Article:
The National Bioengineered Food Disclosure Standard, signed into law by President Barack Obama in 2016, was billed as a compromise that would put an end to years of litigation over the labeling of genetically modified organisms (GMOs) in our food. Now that the U.S. Department of Agriculture (USDA) has gotten around to actually writing proposed regulations as required under the law, it's more apparent than ever that the legislation will likely trigger years (if not decades) of continuing controversy, confusion, and court battles.
Despite clear evidence showing GMOs are safe to eat, they have long been targeted by a variety of activists. In recent years, some states responded to the whims of these anti-GMO activists by passing mandatory labeling laws. Vermont's short-lived law was so bad that it drew a First Amendment challenge and, later, spurred Congress to pass the federal standard, which prohibits states from creating a confusing patchwork of such legislation.
If that's all the federal law did, it might be worth supporting. Unfortunately, Congress can seldom resist going beyond the bare minimum.
Two features of the National Bioengineered Food Disclosure Standard are particularly troubling. First, the law leaves room for "other factors and conditions" that would trigger mandatory GMO labeling. That vague language is sure to sow confusion and lead to lawsuits for years to come. Second, the federal law allows food marketers to disclose GMO content via "text, symbol, or electronic or digital link." That leaves open the possibility that food marketers could simply use QR codes—those square-shaped graphics that have to be scanned with a mobile device in order to convey any information. Like the "other factors and conditions" language, this is almost certain to spur consumer bewilderment and result in litigation.
The law's vagueness has hampered the USDA's ability to write coherent regulations. Secretary of Agriculture Sonny Perdue warned in April that the agency could miss its deadline for introducing the required regulations. Now the proposed rules published in the Federal Register have spurred a backlash from both producers and consumers.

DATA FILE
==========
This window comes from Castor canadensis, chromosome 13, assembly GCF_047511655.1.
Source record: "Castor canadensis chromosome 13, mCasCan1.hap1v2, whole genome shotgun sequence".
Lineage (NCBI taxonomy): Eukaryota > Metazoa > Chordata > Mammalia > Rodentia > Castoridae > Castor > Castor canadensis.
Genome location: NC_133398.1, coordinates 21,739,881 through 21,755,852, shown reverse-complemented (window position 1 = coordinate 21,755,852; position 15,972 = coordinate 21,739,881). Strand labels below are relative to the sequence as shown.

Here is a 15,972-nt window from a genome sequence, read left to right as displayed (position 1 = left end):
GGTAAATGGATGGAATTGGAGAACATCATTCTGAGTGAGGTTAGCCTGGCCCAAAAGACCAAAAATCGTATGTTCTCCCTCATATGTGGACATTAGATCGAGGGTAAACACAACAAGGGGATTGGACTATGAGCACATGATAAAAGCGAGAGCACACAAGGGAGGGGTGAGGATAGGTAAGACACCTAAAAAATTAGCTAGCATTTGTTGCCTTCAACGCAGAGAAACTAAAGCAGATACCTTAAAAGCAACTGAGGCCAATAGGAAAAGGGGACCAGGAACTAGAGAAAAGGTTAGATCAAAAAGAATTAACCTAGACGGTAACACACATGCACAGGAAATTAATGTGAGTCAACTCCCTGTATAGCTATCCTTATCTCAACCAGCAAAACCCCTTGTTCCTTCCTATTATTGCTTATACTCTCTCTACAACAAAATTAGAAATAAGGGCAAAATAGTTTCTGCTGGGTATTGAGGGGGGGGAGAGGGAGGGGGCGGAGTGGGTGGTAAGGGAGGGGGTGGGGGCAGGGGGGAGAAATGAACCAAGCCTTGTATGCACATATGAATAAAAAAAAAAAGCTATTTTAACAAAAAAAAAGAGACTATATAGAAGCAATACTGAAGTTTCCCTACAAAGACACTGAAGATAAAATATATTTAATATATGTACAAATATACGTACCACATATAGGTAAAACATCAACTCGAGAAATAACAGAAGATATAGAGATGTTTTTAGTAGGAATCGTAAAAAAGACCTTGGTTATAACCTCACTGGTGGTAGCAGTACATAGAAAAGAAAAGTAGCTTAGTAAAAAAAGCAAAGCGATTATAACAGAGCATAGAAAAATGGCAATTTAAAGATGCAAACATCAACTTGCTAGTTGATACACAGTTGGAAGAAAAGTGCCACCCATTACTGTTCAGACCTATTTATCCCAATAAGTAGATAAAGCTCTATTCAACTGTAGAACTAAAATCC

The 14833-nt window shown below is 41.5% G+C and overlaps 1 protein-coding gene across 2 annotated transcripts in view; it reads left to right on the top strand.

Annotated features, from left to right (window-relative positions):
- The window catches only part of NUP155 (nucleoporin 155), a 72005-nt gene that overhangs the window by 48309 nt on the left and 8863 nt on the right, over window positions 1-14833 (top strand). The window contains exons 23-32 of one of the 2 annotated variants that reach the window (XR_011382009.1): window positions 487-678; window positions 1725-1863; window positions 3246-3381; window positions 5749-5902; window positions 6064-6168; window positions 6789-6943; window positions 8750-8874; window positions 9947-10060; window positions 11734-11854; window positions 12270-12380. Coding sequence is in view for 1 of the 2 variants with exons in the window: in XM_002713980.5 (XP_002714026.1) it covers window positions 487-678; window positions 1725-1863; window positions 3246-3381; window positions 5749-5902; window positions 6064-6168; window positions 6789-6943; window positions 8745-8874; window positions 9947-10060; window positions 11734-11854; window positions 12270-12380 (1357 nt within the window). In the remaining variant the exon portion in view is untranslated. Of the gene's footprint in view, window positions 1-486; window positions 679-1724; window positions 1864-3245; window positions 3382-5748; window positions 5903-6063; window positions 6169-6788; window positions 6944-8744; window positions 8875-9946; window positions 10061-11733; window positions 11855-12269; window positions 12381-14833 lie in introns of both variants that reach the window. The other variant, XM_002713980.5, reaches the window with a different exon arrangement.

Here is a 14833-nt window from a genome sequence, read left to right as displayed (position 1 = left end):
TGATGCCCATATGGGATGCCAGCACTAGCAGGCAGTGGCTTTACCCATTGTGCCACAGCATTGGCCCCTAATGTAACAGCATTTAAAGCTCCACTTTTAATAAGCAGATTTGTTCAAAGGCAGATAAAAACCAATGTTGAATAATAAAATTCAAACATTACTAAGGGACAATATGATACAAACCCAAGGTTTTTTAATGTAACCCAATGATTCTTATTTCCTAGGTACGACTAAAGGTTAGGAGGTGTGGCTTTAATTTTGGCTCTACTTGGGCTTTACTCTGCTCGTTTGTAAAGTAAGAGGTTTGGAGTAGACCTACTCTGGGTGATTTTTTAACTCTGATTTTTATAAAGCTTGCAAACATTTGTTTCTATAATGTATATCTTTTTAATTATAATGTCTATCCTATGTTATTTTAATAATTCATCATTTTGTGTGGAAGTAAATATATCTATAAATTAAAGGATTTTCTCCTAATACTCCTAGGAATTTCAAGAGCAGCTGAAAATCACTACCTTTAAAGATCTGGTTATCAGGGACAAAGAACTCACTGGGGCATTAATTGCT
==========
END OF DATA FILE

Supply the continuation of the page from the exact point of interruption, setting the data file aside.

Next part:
The Alliance for Biotech Facts, which represents thousands of farmers and food manufacturers, says in a statement that forced labeling of products that contain no genetic material at all—such as some oils, starches, and sugars—"would wrongly signal to consumers that there is something different or unusual about these products."
All told, the USDA received more than 14,000 comments on the proposed rules from individuals, nonprofits, businesses, and others. Some of the letters suggest that consumer fear of GMOs far outweighs consumer understanding of GMOs.
"I do not currently support GMOs due to the lack of information on them and the clear manipulation and vast financial resources that are being sent to keep information on GMOs suppressed from customers, and the public citizenry in general," reads one such comment.
What's worse, mandatory labeling laws won't put the issue to rest. One recent study, co-authored by a University of Vermont researcher, looked at that state's now-defunct law and found that it "may have…decreased opposition to GMOs." But another study issued in June—this one by the International Food Information Council Foundation—concluded something quite different: namely, that "consumers are generally inclined to avoid [bioengineered] foods if they are aware of them."
It's unreasonable to expect even good regulations to fully resolve contentious social issues. But bad regulations, like the kind the USDA has proposed under the National Bioengineered Food Disclosure Standard, make it more difficult even to wrap one's head around the terms of the debate.